The state-appointed Special Administrative Board (SAB) for St. Louis Public Schools will maintain oversight of the provisionally accredited district through June 2016.
The state Board of Education unanimously approved the extension during its meeting today in Jefferson City. The SAB had been set to expire in June of this year.
Education Commission Chris Nicastro said even though the district has had some academic ups and downs under the SAB’s tenure, keeping it in place would allow officials to gauge whether school improvement efforts are taking root.
“We’re still watching and waiting to see what a definitive trend in performance might be,” Nicastro said during the board meeting. “At this point, our feeling is that allowing the transitional district to continue provides some stability going forward that would allow that trend to assert itself if in fact it’s going to.”
The state-appointed SAB has overseen the district since it lost its state accreditation in 2007. In 2010, the state board extended the SAB’s authority for three years. This time around the extension is for two years. After the meeting, Nicastro said the move leaves the door open to returning oversight back to the elected board eventually.
“Every time we need to think about whether or not the transitional district should be extended, we have to look at, if it is not, then what do we do and how do we get there?” Nicastro said.
Nicastro has said repeatedly that she would like to get three years of data collected under the latest version of the Missouri School Improvement Plan (MSIP5), which were put in place last school year, before considering a change in the district’s status. The district scored in the unaccredited range based on data collected during the 2012-13 school year.
Nicastro pointed to the “growth model” under the current state standards as providing a means for state officials to assess whether the district is on the right track.
“Prior to (MSIP5) there was no opportunity for a district to get credit, if you will, from moving kids from point A to point B,” Nicastro said.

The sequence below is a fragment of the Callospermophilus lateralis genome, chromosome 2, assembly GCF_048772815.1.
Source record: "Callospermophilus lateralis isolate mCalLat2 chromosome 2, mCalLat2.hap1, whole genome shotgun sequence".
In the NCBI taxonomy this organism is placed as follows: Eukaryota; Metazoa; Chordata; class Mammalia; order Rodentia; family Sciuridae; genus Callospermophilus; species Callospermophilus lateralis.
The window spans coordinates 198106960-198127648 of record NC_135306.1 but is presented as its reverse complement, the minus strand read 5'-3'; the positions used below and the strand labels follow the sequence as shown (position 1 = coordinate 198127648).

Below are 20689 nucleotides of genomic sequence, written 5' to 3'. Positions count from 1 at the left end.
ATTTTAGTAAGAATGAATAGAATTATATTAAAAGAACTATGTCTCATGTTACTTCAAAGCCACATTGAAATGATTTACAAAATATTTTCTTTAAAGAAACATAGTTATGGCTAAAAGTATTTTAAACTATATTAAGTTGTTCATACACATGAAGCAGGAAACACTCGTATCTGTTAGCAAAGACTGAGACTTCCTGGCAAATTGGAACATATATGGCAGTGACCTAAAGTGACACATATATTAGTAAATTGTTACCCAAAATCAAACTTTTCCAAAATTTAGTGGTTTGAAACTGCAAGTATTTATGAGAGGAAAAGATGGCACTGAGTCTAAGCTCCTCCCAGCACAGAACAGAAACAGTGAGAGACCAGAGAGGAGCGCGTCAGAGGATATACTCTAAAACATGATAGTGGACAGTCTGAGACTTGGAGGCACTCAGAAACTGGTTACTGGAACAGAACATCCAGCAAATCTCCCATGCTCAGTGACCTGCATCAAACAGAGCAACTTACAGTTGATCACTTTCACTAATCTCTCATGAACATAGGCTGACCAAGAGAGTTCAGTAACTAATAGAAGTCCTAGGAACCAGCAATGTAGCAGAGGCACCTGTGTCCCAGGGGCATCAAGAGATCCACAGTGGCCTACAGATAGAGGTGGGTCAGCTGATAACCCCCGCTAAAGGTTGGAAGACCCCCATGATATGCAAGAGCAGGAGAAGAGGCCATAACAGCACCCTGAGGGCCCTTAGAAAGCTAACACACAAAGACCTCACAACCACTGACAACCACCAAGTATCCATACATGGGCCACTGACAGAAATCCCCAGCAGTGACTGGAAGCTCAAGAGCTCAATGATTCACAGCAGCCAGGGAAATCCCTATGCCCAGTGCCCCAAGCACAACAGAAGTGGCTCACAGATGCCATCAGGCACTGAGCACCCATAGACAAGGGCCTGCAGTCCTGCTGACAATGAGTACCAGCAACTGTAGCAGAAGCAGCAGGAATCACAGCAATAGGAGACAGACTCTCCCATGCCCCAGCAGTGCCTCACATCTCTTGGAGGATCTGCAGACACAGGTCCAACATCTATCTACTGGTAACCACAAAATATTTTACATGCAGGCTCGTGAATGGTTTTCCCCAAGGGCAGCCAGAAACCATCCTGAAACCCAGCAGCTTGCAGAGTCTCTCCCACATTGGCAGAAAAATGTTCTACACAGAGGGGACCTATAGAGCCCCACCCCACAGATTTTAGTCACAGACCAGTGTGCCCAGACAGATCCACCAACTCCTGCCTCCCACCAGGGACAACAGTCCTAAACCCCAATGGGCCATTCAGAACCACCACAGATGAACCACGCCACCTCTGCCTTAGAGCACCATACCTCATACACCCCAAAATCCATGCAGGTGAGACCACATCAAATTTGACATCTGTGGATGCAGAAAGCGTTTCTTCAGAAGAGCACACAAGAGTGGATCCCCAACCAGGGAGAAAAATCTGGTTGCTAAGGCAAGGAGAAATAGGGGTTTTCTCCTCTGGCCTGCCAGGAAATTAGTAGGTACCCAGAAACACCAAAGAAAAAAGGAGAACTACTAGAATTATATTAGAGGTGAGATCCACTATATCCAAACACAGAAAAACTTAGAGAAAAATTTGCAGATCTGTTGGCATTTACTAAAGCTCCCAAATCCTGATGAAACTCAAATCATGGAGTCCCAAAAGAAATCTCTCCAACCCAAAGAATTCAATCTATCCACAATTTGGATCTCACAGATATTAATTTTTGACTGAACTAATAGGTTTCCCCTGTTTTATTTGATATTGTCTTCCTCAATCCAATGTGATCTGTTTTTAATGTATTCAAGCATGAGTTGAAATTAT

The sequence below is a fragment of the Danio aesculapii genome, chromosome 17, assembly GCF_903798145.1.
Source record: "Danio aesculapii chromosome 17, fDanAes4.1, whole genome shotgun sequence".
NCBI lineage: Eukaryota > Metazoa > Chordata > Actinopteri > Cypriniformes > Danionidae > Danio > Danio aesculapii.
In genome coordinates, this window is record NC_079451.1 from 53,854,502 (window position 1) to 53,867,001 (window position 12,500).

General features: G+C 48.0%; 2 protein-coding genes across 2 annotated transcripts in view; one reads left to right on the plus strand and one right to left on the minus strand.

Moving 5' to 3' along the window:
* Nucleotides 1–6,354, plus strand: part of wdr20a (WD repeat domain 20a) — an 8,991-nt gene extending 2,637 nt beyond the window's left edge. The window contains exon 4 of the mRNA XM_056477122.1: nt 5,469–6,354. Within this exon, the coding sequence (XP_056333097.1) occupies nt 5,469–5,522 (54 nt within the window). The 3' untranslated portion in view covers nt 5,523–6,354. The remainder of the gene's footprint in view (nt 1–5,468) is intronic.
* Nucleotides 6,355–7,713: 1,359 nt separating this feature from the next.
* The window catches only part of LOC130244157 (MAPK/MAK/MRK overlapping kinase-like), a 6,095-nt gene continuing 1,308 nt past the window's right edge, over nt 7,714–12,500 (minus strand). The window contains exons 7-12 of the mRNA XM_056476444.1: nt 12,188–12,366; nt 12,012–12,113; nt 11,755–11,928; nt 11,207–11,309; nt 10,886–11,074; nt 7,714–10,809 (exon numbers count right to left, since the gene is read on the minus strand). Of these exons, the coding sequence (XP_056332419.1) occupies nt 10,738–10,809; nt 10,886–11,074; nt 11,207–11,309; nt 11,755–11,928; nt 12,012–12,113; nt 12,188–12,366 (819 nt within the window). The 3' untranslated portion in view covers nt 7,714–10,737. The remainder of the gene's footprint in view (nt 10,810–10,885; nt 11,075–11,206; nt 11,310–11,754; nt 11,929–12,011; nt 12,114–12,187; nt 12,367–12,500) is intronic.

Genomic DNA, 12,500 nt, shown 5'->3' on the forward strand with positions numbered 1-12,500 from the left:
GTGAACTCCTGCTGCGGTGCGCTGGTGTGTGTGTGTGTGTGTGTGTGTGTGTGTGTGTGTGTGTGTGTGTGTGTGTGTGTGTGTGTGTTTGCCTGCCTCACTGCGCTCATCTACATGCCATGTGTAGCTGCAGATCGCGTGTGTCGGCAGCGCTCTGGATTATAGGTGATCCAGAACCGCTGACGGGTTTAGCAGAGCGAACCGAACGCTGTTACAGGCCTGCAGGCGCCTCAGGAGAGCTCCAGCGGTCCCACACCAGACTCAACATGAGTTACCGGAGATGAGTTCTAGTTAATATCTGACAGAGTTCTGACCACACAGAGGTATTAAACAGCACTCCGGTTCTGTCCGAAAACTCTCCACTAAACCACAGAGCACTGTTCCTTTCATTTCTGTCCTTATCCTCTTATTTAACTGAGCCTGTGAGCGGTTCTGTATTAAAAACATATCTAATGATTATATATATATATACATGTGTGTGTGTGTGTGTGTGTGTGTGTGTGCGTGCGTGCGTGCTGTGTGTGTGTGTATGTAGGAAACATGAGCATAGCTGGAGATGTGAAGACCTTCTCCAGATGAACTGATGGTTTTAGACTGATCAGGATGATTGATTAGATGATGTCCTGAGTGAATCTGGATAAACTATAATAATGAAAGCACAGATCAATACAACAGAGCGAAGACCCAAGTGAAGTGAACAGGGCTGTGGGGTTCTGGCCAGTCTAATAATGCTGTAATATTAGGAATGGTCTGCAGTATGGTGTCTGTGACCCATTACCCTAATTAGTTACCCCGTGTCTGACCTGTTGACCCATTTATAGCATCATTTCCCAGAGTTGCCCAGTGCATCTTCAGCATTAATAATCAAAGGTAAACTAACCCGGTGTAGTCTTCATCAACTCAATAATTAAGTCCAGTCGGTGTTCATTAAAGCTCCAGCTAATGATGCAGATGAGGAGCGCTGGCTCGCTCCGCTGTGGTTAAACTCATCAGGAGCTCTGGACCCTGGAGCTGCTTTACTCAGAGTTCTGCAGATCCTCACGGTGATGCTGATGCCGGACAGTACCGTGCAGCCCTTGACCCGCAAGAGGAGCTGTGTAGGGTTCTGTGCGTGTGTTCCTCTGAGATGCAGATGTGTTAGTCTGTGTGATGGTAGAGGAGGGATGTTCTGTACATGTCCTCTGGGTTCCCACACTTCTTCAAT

David Jackson, president of the elected but disempowered board, said he welcomed discussion about the possibility of reinstating the elected board’s authority.
“It’s something that we’ve been stressing for the last four years,” Jackson said. “There’s nothing in the state law that gives the governance back to the elected board. DESE has not responded as to how that would happen. This is the first time I’ve heard the state board inquire about it.”
Jackson said the elected board continues to meet on a monthly basis and that he has regular contact with Superintendent Kelvin Adams.
While Jackson was disappointed by another extension of the SAB’s authority, the mayor’s office welcomed it.
“We’re really appreciative of the state Board of Education renewing the SAB,” said Robbyn Wahby, who focuses on education policy for Mayor Francis Slay. “St. Louis Public Schools is heading in the right direction. This is important to continue on that forward movement and we thank them for that vote of confidence.”
Unlike the SAB that runs the unaccredited Riverview Gardens School District in north St. Louis County, the Board of Education has no say in whether the three current members will remain in place. That authority is split three ways between the governor, the mayor and the president of the Board of Aldermen.